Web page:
September the eleventh has come and gone, and I have managed to refrain from saying much until now. At this point, I don't think it's disrespectful to discuss the very difficult issues that the anniversary of eleven years and two days ago brings about. It may be odd, but I prefer to give a little space when I deem necessary, as opposed to bowling people over at a sensitive time.
Unfortunately, this year brought more pain and suffering, as there were attacks on US embassies in the middle east, most notably Benghazi. This was after a trailer of a movie the Innocence of Muslims by "Sam Bacile" and promoted by Terry Jones, the Florida Quran-burning pastor (note, I'm choosing not to link any of this, as it's pretty vile, in my opinion; feel free to check Google, but I'm not going to promote them more than simply stating facts). It has yet to be proven that the attacks were connected to the movie, or even planned attacks (as opposed to protests that were "lucky" and got out of control), but whatever the connections, the date was not a good one. Not that there's ever a good time for attacks, but hopefully you get what I mean.
There's no question that the movie- reprehensible as it may be- is legal in the US and is protected speech, which is part of what makes it so hard for the rest of the world to understand. We love our free speech here, to the point where we along what many other nations would consider hate speech, and with no repercussions to boot. We also have the freedom of religion that lets us worship, pray, and believe however we choose, and the freedom to believe in nothing at all. What we haven't quite figured out yet- and granted, we are a relatively young nation- is how to balance these rights with the responsibility to not be jerks, and to tolerate and even embrace others' beliefs. I've talked about this before, and I'll talk about it again, but there is no right that does not carry with it some responsibility, also.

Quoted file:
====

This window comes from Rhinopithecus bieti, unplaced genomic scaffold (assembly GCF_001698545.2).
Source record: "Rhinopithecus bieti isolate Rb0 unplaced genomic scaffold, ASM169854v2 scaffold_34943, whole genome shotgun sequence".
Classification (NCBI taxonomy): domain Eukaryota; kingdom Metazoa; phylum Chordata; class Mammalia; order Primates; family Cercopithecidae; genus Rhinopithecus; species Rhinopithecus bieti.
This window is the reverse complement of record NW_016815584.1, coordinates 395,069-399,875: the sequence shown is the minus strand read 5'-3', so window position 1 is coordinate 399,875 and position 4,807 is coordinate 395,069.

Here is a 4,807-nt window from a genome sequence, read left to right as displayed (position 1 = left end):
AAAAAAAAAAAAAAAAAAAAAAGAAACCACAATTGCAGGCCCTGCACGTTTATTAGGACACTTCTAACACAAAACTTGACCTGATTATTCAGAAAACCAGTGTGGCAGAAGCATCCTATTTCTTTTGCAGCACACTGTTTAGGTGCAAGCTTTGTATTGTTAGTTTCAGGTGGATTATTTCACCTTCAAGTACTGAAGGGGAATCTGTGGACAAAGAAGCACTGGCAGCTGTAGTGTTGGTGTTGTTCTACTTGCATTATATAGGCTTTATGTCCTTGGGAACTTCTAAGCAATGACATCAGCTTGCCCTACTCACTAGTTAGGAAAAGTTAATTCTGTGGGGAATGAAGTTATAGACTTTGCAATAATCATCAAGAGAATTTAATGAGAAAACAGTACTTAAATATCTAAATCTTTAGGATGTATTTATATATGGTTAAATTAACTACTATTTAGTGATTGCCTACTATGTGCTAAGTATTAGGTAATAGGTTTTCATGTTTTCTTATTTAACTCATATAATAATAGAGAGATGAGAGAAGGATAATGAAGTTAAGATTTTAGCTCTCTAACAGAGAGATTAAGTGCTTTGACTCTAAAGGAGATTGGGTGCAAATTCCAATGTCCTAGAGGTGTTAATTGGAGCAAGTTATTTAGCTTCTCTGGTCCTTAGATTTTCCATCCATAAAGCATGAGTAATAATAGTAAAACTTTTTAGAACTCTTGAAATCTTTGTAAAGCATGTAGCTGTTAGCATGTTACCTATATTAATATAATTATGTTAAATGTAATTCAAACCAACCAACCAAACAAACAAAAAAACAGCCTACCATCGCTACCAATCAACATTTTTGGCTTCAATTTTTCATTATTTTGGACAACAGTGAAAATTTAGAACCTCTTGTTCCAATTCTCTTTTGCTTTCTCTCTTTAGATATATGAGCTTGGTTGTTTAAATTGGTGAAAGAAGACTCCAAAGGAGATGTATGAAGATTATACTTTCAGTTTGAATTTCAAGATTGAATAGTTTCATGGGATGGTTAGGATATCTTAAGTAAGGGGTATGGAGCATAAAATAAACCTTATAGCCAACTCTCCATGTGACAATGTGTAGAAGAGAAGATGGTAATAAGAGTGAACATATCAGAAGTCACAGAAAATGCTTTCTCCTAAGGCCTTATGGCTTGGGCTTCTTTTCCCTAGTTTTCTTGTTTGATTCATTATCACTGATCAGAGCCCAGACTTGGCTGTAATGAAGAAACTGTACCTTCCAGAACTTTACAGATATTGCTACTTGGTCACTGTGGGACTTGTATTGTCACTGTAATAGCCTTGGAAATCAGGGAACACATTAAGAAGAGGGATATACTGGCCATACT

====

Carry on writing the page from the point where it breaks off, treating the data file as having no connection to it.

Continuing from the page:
And this is where it gets tough. After September eleventh, we hurt mightily as a nation and we had every right to do that. We had the responsibility to not take that hurt and behave like a wounded beast and attack whatever was closest. We had the responsibility to not use our hurt to fuel our hate against people who don't believe the same as us, at home and abroad. We had the responsibility to not use superficial appearances as a reason for revenge against innocent individuals. We abused our rights in the wake of 9-11, and we are continuing to ignore our responsibilities to the world. These responsibilities are greater yet, due to our *massively* over-powering military force in comparison to the rest of the world.
If we as a nation are ever not going to be at war again, we have got to start to understand the implications of our actions, and the entitlement of others to the same rights that we enjoy. At this moment, let's stand up and act as the bigger nation that we are. To all those nations that felt attacked by the movie, they felt that they were attacked by the whole US, as in their country a video like this never would have made the light of day, and it's very possible they reacted as though that were the case. Let's show them the benefits of our rights, so that they might embrace the ideals behind those right and push for them inside their own country. Let us remember to give them the benefit of the doubt. Let us remember to be humane, and recognize the humanity in others. Is their action excusable? No, by no means. Is it understandable? Most definitely.